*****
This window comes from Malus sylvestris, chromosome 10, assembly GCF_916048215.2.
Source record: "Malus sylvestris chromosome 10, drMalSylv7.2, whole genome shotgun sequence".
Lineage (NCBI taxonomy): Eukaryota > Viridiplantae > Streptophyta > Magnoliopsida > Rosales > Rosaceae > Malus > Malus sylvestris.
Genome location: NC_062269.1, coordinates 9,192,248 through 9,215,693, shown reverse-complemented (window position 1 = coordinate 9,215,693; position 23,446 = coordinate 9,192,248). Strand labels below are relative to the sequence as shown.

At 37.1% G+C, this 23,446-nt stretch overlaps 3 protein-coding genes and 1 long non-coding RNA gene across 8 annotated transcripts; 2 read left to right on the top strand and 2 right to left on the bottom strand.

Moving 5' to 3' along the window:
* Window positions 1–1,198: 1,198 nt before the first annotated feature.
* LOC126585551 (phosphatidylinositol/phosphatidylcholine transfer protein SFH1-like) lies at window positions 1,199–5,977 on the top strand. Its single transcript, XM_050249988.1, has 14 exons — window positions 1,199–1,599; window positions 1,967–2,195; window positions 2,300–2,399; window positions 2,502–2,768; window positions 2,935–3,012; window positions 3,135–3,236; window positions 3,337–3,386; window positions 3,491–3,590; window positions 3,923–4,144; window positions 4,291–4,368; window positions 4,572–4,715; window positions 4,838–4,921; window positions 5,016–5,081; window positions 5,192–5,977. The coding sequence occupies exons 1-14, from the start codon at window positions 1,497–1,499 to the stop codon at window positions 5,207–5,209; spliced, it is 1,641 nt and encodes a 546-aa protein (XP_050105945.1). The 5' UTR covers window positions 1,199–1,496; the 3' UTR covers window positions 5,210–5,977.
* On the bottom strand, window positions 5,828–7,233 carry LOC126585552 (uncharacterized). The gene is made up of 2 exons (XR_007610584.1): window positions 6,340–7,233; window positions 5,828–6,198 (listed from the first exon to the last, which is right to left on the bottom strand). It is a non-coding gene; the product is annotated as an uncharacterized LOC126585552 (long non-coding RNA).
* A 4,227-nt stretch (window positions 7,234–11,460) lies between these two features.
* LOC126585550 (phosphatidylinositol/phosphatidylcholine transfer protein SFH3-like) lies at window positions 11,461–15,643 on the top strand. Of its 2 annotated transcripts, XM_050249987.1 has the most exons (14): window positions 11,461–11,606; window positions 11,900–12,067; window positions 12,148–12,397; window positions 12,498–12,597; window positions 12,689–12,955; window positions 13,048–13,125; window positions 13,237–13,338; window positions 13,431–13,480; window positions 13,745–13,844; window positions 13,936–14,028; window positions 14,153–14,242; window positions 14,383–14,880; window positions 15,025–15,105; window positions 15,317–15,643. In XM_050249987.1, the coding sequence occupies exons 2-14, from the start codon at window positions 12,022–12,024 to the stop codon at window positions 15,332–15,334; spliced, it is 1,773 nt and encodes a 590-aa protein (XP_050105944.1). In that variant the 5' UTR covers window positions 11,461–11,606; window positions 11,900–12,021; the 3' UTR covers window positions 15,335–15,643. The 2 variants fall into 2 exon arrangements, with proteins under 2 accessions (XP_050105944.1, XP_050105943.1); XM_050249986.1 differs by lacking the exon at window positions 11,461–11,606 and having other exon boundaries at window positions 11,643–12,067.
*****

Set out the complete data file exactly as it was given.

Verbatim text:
This window comes from Malus sylvestris, chromosome 10, assembly GCF_916048215.2.
Source record: "Malus sylvestris chromosome 10, drMalSylv7.2, whole genome shotgun sequence".
Lineage (NCBI taxonomy): Eukaryota > Viridiplantae > Streptophyta > Magnoliopsida > Rosales > Rosaceae > Malus > Malus sylvestris.
Genome location: NC_062269.1, coordinates 9,192,248 through 9,215,693, shown reverse-complemented (window position 1 = coordinate 9,215,693; position 23,446 = coordinate 9,192,248). Strand labels below are relative to the sequence as shown.

At 37.1% G+C, this 23,446-nt stretch overlaps 3 protein-coding genes and 1 long non-coding RNA gene across 8 annotated transcripts; 2 read left to right on the top strand and 2 right to left on the bottom strand.

Moving 5' to 3' along the window:
* Window positions 1–1,198: 1,198 nt before the first annotated feature.
* LOC126585551 (phosphatidylinositol/phosphatidylcholine transfer protein SFH1-like) lies at window positions 1,199–5,977 on the top strand. Its single transcript, XM_050249988.1, has 14 exons — window positions 1,199–1,599; window positions 1,967–2,195; window positions 2,300–2,399; window positions 2,502–2,768; window positions 2,935–3,012; window positions 3,135–3,236; window positions 3,337–3,386; window positions 3,491–3,590; window positions 3,923–4,144; window positions 4,291–4,368; window positions 4,572–4,715; window positions 4,838–4,921; window positions 5,016–5,081; window positions 5,192–5,977. The coding sequence occupies exons 1-14, from the start codon at window positions 1,497–1,499 to the stop codon at window positions 5,207–5,209; spliced, it is 1,641 nt and encodes a 546-aa protein (XP_050105945.1). The 5' UTR covers window positions 1,199–1,496; the 3' UTR covers window positions 5,210–5,977.
* On the bottom strand, window positions 5,828–7,233 carry LOC126585552 (uncharacterized). The gene is made up of 2 exons (XR_007610584.1): window positions 6,340–7,233; window positions 5,828–6,198 (listed from the first exon to the last, which is right to left on the bottom strand). It is a non-coding gene; the product is annotated as an uncharacterized LOC126585552 (long non-coding RNA).
* A 4,227-nt stretch (window positions 7,234–11,460) lies between these two features.
* LOC126585550 (phosphatidylinositol/phosphatidylcholine transfer protein SFH3-like) lies at window positions 11,461–15,643 on the top strand. Of its 2 annotated transcripts, XM_050249987.1 has the most exons (14): window positions 11,461–11,606; window positions 11,900–12,067; window positions 12,148–12,397; window positions 12,498–12,597; window positions 12,689–12,955; window positions 13,048–13,125; window positions 13,237–13,338; window positions 13,431–13,480; window positions 13,745–13,844; window positions 13,936–14,028; window positions 14,153–14,242; window positions 14,383–14,880; window positions 15,025–15,105; window positions 15,317–15,643. In XM_050249987.1, the coding sequence occupies exons 2-14, from the start codon at window positions 12,022–12,024 to the stop codon at window positions 15,332–15,334; spliced, it is 1,773 nt and encodes a 590-aa protein (XP_050105944.1). In that variant the 5' UTR covers window positions 11,461–11,606; window positions 11,900–12,021; the 3' UTR covers window positions 15,335–15,643. The 2 variants fall into 2 exon arrangements, with proteins under 2 accessions (XP_050105944.1, XP_050105943.1); XM_050249986.1 differs by lacking the exon at window positions 11,461–11,606 and having other exon boundaries at window positions 11,643–12,067.